Sunflowers inspire efficient solar systems

A US researcher has created a way to mimic the motion of sunflowers in order to maximise the output of solar power systems. Hongrui Jiang, the electrical and computer engineer […]

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By Priyanka Shrestha

A US researcher has created a way to mimic the motion of sunflowers in order to maximise the output of solar power systems.

Hongrui Jiang, the electrical and computer engineer Professor at the University of Wisconsin-Madison uses the form of heliotropism, which is the growth or movement of flowers and plants towards the light of the sun.

His concept involves using a liquid crystalline elastomer (LCE), or a sort of cross-linked rubbery chain which contracts in the presence of heat, along with carbon nanotubes, which can absorb a wide range of light wavelengths.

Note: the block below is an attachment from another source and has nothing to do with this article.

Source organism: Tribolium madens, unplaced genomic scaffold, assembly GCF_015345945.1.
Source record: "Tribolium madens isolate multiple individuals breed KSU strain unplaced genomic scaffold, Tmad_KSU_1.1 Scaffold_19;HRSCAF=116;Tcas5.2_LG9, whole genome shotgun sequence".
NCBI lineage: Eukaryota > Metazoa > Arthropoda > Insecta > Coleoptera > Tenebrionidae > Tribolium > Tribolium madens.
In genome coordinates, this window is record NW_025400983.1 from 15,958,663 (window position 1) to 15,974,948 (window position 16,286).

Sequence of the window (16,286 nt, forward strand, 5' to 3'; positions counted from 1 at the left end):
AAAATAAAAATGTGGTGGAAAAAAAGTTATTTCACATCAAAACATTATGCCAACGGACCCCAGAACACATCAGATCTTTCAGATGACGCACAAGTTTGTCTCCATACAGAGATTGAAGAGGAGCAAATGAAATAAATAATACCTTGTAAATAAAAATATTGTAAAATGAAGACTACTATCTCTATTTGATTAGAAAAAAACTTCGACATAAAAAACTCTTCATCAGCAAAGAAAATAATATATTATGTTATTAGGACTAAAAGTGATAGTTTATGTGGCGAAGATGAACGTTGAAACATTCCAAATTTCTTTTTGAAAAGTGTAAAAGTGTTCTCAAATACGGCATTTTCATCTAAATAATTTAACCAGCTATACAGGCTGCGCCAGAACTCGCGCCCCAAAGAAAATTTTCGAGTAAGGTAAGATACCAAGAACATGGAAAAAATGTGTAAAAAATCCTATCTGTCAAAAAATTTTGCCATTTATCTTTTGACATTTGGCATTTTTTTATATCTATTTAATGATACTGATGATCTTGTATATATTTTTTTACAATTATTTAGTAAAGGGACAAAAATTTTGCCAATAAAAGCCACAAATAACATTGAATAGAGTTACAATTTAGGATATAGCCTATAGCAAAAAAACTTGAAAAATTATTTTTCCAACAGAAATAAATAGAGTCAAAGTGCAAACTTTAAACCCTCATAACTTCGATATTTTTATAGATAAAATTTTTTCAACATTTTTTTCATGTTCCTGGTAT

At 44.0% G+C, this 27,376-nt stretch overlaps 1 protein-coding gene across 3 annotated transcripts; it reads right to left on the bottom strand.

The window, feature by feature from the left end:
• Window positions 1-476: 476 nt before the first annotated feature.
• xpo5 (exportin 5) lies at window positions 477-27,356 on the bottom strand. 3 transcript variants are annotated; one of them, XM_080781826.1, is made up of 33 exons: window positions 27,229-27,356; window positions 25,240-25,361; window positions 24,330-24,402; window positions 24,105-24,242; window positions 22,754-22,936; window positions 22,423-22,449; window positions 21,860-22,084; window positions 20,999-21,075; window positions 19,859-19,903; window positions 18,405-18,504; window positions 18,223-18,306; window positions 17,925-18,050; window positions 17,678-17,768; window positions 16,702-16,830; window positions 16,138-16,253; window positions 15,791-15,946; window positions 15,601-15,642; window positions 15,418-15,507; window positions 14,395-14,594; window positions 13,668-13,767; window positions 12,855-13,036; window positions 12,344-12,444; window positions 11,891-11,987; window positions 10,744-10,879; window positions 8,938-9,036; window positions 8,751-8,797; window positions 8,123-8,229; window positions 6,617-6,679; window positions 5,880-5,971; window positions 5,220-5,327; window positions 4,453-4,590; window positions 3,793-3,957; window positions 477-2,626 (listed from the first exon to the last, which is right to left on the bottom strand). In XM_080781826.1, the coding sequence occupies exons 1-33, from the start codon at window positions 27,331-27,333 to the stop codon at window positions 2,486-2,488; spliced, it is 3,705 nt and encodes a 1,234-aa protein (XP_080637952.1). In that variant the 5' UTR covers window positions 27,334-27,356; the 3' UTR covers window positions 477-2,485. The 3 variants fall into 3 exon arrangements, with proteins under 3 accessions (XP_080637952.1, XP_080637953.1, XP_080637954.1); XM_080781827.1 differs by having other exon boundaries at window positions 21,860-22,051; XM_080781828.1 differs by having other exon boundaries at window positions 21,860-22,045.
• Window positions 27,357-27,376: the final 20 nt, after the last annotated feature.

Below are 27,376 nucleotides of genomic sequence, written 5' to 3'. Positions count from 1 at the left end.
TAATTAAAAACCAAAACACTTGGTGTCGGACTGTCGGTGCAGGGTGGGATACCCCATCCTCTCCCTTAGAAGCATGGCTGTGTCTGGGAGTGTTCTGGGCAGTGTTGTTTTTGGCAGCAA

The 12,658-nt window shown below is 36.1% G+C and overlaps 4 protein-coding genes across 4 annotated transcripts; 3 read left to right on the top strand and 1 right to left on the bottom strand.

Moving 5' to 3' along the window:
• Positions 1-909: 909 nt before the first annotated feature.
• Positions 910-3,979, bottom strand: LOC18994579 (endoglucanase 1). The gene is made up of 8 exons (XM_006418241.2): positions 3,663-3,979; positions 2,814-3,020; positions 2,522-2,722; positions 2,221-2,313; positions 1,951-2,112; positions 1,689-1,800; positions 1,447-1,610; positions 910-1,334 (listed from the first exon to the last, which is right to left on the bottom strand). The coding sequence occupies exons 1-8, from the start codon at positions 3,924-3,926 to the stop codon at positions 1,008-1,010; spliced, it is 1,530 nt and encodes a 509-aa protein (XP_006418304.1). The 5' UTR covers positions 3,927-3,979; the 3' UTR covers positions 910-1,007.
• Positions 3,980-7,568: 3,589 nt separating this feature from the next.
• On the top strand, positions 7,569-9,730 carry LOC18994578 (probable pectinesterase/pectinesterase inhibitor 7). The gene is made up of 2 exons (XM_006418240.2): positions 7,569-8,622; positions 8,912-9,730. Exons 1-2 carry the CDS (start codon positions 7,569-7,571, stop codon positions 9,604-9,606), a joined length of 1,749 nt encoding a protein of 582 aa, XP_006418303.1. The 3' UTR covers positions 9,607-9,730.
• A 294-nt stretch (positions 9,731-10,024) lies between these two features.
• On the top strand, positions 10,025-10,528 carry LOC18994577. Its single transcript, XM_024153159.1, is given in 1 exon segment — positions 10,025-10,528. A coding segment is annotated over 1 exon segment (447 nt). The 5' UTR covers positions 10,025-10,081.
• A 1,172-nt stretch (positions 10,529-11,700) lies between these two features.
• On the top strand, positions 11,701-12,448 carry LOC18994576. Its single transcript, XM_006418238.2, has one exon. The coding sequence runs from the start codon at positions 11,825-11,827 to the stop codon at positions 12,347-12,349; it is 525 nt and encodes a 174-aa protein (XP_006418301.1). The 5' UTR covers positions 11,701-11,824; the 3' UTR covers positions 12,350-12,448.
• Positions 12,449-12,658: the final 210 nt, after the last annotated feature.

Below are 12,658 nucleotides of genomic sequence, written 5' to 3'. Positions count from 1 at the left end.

Mr Jiang said: “Carbon nanotubes have a very wide range of absorption, visible light all the way to infrared. That is something we can take advantage of since it is possible to use sunlight to drive it directly. The idea is that wherever the sun goes it will follow.”

He claims the solar tracking system improved the efficiency of solar panels by 10% in tests and hopes to see the technology used in huge industrial solar farms in the future.